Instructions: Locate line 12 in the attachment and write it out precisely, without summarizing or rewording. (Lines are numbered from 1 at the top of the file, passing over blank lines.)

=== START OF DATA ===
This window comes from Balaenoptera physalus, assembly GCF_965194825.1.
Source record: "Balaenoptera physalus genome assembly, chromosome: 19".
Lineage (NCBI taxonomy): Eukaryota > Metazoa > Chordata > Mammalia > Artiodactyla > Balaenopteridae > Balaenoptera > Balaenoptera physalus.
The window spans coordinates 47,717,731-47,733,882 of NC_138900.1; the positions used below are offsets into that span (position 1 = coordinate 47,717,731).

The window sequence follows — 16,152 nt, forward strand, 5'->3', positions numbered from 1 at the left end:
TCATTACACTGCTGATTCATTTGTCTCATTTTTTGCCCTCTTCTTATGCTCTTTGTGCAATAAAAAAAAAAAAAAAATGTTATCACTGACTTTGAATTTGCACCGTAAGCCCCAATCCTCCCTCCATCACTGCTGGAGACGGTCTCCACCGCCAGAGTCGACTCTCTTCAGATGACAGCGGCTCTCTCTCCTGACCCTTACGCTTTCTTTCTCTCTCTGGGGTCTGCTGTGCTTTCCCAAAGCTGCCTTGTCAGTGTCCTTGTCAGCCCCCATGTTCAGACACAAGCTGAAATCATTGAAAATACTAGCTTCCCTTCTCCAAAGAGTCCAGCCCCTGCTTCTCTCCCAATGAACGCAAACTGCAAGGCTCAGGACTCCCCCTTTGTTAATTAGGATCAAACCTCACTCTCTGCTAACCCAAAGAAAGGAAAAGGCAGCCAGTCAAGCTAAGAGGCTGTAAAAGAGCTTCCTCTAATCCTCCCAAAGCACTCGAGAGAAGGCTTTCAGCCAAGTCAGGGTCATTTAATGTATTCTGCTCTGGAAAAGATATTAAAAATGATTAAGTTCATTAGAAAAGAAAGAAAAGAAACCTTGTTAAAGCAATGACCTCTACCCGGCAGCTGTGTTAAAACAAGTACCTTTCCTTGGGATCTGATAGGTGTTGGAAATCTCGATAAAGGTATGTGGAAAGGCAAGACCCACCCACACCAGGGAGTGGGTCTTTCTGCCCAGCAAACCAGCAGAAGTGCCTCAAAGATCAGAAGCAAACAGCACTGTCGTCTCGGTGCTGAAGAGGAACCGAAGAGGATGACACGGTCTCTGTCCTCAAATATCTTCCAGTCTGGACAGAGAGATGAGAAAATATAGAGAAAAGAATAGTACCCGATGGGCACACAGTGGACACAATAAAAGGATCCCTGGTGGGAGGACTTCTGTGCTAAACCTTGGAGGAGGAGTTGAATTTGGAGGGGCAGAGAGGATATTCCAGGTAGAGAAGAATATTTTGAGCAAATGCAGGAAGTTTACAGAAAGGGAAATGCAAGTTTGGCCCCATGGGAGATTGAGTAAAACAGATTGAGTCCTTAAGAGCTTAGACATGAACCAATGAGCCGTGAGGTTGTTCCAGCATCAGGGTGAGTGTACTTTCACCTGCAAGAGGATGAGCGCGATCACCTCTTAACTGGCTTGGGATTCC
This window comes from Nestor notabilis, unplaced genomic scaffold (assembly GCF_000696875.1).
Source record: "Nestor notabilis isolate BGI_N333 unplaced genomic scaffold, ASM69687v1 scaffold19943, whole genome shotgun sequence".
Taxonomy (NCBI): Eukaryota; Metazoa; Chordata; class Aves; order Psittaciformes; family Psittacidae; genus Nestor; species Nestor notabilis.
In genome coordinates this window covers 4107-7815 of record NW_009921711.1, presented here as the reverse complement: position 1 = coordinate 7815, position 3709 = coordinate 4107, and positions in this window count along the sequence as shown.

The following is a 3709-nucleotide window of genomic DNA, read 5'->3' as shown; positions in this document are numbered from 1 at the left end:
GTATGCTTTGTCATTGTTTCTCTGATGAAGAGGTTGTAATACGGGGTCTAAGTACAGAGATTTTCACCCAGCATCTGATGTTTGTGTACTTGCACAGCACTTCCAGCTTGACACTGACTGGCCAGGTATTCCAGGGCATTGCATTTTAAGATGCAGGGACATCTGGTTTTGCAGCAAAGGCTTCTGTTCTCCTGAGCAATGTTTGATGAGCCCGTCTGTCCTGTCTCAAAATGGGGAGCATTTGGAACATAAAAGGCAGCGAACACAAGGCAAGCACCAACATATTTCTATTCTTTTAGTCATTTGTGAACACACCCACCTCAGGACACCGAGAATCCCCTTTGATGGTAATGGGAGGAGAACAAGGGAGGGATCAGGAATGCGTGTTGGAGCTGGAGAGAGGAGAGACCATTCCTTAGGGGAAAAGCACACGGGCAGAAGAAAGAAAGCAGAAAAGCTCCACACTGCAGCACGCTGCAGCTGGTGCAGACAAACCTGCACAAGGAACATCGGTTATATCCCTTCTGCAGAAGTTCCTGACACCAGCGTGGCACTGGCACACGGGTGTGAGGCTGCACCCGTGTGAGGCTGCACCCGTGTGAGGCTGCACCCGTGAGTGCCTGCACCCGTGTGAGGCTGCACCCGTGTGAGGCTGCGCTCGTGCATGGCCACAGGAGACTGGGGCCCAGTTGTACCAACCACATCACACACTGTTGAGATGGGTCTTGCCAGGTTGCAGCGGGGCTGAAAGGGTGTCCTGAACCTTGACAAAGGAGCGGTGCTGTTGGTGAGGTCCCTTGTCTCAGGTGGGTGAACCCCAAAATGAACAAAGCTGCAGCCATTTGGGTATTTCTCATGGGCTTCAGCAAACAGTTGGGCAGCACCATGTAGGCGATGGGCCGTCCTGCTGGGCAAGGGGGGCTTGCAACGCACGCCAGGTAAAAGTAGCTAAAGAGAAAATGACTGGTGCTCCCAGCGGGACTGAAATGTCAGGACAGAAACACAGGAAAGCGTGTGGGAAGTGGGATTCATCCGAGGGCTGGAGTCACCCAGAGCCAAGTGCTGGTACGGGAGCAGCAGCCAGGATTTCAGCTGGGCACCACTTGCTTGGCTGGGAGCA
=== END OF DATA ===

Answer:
GTATGCTTTGTCATTGTTTCTCTGATGAAGAGGTTGTAATACGGGGTCTAAGTACAGAGATTTTCACCCAGCATCTGATGTTTGTGTACTTGCACAGCACTTCCAGCTTGACACTGACTGGCCAGGTATTCCAGGGCATTGCATTTTAAGATGCAGGGACATCTGGTTTTGCAGCAAAGGCTTCTGTTCTCCTGAGCAATGTTTGATGAGCCCGTCTGTCCTGTCTCAAAATGGGGAGCATTTGGAACATAAAAGGCAGCGAACACAAGGCAAGCACCAACATATTTCTATTCTTTTAGTCATTTGTGAACACACCCACCTCAGGACACCGAGAATCCCCTTTGATGGTAATGGGAGGAGAACAAGGGAGGGATCAGGAATGCGTGTTGGAGCTGGAGAGAGGAGAGACCATTCCTTAGGGGAAAAGCACACGGGCAGAAGAAAGAAAGCAGAAAAGCTCCACACTGCAGCACGCTGCAGCTGGTGCAGACAAACCTGCACAAGGAACATCGGTTATATCCCTTCTGCAGAAGTTCCTGACACCAGCGTGGCACTGGCACACGGGTGTGAGGCTGCACCCGTGTGAGGCTGCACCCGTGTGAGGCTGCACCCGTGAGTGCCTGCACCCGTGTGAGGCTGCACCCGTGTGAGGCTGCGCTCGTGCATGGCCACAGGAGACTGGGGCCCAGTTGTACCAACCACATCACACACTGTTGAGATGGGTCTTGCCAGGTTGCAGCGGGGCTGAAAGGGTGTCCTGAACCTTGACAAAGGAGCGGTGCTGTTGGTGAGGTCCCTTGTCTCAGGTGGGTGAACCCCAAAATGAACAAAGCTGCAGCCATTTGGGTATTTCTCATGGGCTTCAGCAAACAGTTGGGCAGCACCATGTAGGCGATGGGCCGTCCTGCTGGGCAAGGGGGGCTTGCAACGCACGCCAGGTAAAAGTAGCTAAAGAGAAAATGACTGGTGCTCCCAGCGGGACTGAAATGTCAGGACAGAAACACAGGAAAGCGTGTGGGAAGTGGGATTCATCCGAGGGCTGGAGTCACCCAGAGCCAAGTGCTGGTACGGGAGCAGCAGCCAGGATTTCAGCTGGGCACCACTTGCTTGGCTGGGAGCA